The small intestine

A digestive juice from the pancreas (pancreatic juice) and bile from the liver are poured into the duodenum to act on food there. The pancreas is a digestive gland lying below the stomach. It makes a number of enzymes, which act on all classes of food. Protease breaks down proteins into amino acids. Pancreatic amylase attacks starch and converts it to maltose. Lipase digests fats (lipids) to fatty acids and glycerol.

The small intestine

A digestive juice from the pancreas (pancreatic juice) and bile from the liver are poured into the duodenum to act on food there. The pancreas is a digestive gland lying below the stomach. It makes a number of enzymes, which act on all classes of food. Protease breaks down proteins into amino acids. Pancreatic amylase attacks starch and converts it to maltose. Lipase digests fats (lipids) to fatty acids and glycerol.

Bile

Bile is a green, watery fluid made in the liver, stored in the gall-bladder and delivered to the duodenum by the bile duct. It contains no enzymes, but its green colour is caused by bile pigments, which are formed from the breakdown of haemoglobin in the liver. Bile also contains bile salts, which act on fats rather like a detergent. The bile salts emulsify the fats. That is, they break them up into small droplets with a large surface area, which are more efficiently digested by lipase. Bile is slightly alkaline as it contains sodium hydrogencarbonate and, along with pancreatic juice, has the function of neutralising the acidic mixture of food and gastric juices as it enters the duodenum. This is important because enzymes secreted into the duodenum need alkaline conditions to work at their optimum rate. Digestion of protein There are actually several proteases (or proteinases) which break down proteins. One protease is pepsin and is secreted in the stomach. Pepsin acts on proteins and breaks them down into soluble compounds called peptides. These are shorter chains of amino acids than proteins. Another protease is called trypsin. Trypsin is secreted by the pancreas in an inactive form, which is changed to an active enzyme in the duodenum. It has a similar role to
pepsin, breaking down proteins to peptides. The small intestine itself does not appear to produce digestive enzymes. The structure labelled ‘crypt’ in is not a digestive gland, though some of its cells do produce mucus and other secretions. The main function of the crypts is to produce new epithelial cells (see ‘Absorption’) to replace those lost from the tips of the villi.

The epithelial cells of the villi contain enzymes in their cell membranes that complete the breakdown of sugars and peptides, before they pass through the cells on their way to the bloodstream. For example, peptidase breaks down polypeptides and peptides into amino acids.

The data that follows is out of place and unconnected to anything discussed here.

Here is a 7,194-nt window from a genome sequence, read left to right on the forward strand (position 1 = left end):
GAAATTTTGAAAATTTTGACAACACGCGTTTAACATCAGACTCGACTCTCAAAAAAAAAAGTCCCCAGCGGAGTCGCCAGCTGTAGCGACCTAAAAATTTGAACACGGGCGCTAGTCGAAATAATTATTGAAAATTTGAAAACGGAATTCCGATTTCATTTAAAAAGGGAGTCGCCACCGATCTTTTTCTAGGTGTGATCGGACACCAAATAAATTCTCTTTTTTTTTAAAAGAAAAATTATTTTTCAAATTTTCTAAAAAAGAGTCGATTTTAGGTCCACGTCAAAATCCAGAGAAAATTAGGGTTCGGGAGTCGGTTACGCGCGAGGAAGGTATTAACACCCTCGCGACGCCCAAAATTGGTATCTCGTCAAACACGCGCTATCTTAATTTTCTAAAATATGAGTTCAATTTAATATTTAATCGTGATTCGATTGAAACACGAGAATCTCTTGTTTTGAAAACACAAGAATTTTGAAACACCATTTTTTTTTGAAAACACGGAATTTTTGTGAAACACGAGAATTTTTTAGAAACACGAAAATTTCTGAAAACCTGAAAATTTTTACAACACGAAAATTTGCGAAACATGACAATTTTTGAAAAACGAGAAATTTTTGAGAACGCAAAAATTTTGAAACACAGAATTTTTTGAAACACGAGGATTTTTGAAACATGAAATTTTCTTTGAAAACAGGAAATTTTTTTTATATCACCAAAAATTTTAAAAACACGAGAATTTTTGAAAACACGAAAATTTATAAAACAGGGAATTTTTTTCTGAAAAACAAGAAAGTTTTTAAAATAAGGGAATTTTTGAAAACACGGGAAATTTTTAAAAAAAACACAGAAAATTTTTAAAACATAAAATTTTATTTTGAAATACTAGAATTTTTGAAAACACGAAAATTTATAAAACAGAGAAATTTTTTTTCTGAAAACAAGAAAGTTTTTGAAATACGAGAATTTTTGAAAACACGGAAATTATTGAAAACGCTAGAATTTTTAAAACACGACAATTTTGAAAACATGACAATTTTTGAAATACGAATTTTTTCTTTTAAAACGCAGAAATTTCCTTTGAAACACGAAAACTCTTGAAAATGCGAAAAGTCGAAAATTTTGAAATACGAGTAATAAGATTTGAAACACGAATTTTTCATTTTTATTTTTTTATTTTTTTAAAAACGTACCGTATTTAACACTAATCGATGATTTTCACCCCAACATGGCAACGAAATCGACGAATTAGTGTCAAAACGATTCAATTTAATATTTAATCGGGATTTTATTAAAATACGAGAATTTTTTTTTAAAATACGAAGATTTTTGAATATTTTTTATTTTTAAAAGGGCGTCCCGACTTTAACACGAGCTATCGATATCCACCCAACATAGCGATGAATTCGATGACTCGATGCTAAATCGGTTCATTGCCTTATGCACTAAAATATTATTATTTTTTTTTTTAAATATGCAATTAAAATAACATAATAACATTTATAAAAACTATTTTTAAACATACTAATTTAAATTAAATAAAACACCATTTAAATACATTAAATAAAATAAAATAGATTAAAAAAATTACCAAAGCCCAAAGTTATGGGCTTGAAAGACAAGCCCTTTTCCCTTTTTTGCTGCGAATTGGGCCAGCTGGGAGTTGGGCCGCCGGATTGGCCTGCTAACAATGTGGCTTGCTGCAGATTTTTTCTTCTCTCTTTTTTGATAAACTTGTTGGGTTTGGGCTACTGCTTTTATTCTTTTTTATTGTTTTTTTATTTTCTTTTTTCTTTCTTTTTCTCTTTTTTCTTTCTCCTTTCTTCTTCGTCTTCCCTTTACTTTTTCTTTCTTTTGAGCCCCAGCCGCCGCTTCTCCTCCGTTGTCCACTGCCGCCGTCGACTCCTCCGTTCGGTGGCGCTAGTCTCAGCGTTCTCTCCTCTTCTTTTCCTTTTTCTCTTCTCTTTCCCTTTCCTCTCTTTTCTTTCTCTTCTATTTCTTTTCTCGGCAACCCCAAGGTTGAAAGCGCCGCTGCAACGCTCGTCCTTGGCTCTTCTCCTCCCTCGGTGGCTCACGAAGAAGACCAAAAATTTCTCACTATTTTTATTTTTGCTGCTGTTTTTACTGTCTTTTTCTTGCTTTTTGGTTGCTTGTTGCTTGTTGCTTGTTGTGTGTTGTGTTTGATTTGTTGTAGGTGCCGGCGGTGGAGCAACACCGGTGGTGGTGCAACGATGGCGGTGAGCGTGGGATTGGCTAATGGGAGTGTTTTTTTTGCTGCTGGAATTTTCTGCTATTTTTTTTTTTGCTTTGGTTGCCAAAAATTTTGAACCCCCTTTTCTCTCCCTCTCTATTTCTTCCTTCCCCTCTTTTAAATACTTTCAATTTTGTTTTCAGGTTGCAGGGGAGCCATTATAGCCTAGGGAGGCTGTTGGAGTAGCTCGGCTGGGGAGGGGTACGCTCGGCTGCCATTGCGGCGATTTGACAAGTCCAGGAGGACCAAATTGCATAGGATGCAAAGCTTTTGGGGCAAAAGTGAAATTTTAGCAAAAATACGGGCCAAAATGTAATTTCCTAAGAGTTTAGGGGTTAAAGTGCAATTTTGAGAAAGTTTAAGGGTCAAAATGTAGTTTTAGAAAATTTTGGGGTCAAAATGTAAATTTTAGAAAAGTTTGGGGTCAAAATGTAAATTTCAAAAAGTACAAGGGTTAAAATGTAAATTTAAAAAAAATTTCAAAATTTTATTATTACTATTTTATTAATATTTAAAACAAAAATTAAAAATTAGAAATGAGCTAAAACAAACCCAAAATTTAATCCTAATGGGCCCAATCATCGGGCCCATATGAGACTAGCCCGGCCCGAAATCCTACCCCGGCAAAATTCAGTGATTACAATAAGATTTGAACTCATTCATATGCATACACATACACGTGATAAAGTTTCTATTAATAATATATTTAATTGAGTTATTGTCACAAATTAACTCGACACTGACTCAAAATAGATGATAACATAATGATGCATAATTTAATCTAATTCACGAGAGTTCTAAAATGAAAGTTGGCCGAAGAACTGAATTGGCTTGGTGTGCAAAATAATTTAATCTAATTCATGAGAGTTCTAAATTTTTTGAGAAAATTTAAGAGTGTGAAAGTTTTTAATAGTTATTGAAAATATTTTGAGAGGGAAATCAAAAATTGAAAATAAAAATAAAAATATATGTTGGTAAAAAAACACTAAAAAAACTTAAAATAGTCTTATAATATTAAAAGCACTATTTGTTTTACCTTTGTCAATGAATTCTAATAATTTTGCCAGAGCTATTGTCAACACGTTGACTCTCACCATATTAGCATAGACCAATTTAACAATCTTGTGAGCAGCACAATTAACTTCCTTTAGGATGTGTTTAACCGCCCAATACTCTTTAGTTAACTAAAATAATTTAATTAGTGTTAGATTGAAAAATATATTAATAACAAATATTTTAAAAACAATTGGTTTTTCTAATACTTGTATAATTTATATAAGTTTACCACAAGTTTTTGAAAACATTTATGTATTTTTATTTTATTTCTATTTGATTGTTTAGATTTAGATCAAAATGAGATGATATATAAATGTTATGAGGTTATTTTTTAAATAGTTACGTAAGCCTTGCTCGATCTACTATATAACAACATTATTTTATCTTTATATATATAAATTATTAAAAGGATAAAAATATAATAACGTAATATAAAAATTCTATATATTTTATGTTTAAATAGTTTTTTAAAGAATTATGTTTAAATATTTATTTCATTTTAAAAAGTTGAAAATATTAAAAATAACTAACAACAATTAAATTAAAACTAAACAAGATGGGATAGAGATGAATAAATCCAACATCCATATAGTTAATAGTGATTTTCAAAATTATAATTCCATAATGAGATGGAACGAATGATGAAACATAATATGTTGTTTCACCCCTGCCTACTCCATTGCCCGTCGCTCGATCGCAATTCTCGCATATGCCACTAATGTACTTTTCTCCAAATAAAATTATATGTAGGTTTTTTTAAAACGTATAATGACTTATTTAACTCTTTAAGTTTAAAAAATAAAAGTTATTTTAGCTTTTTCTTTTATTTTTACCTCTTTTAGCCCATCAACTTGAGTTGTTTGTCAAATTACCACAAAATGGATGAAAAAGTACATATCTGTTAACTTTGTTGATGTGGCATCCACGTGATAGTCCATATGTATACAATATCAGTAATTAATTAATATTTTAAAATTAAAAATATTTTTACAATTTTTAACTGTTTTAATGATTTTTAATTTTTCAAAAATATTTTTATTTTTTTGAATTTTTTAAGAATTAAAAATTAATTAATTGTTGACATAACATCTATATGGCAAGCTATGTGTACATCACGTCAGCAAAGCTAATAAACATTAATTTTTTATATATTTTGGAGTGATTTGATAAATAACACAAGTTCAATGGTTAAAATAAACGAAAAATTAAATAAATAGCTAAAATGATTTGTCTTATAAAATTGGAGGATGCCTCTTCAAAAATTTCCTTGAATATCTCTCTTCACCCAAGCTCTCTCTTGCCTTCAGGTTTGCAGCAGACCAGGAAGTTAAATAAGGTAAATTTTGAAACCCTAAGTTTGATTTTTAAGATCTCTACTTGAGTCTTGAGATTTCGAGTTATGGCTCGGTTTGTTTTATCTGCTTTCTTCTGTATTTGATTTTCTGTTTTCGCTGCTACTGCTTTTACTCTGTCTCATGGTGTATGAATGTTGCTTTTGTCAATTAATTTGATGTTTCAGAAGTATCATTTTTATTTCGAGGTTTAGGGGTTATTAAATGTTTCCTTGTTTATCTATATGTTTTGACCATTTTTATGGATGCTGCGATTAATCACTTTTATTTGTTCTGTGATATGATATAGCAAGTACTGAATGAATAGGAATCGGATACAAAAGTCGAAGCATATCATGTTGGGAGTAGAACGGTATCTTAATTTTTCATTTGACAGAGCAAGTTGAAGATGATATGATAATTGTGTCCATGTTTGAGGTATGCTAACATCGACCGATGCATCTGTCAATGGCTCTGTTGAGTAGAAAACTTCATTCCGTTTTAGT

Digestion of starch

Starch is digested in two places in the alimentary canal: by salivary amylase in the mouth and by pancreatic amylase in the duodenum. Amylase works best in a neutral or slightly alkaline pH and converts large, insoluble starch molecules into smaller, soluble maltose molecules. Maltose is a disaccharide sugar and is still too big to be absorbed through the wall of the intestine. Maltose is broken down to glucose by the enzyme maltase, which is present in the membranes of the epithelial cells of the villi. Functions of hydrochloric acid in gastric juice The hydrochloric acid, secreted by cells in the wall of the stomach, creates a very acid pH of 2. This pH is important because it denatures enzymes in harmful organisms in food, such as bacteria (which may otherwise cause food poisoning) and it provides the optimum pH for the protein-digesting enzyme pepsin to work.

Prevention of self-digestion

The gland cells of the stomach and pancreas make protein-digesting enzymes (proteases) and yet the proteins of the cells that make these enzymes are not digested. One reason for this is that the proteases are secreted in an inactive form. Pepsin is produced as pepsinogen and does not become the active enzyme until it encounters the hydrochloric acid in the stomach. The lining of the stomach is protected from the action of pepsin probably by the layer of mucus. Similarly, trypsin, one of the proteases from the pancreas, is secreted as the inactive trypsinogen and is activated by enterokinase, an enzyme secreted by the lining of the duodenum.

Absorption

The small intestine consists of the duodenum and the ileum. Nearly all the absorption of digested food takes place in the ileum, along with most of the water. Small molecules of the digested food such as glucose and amino acids pass into the bloodstream, while fatty acids and glycerol pass into the lacteals  connected to the lymphatic system.

The large intestine (colon and rectum)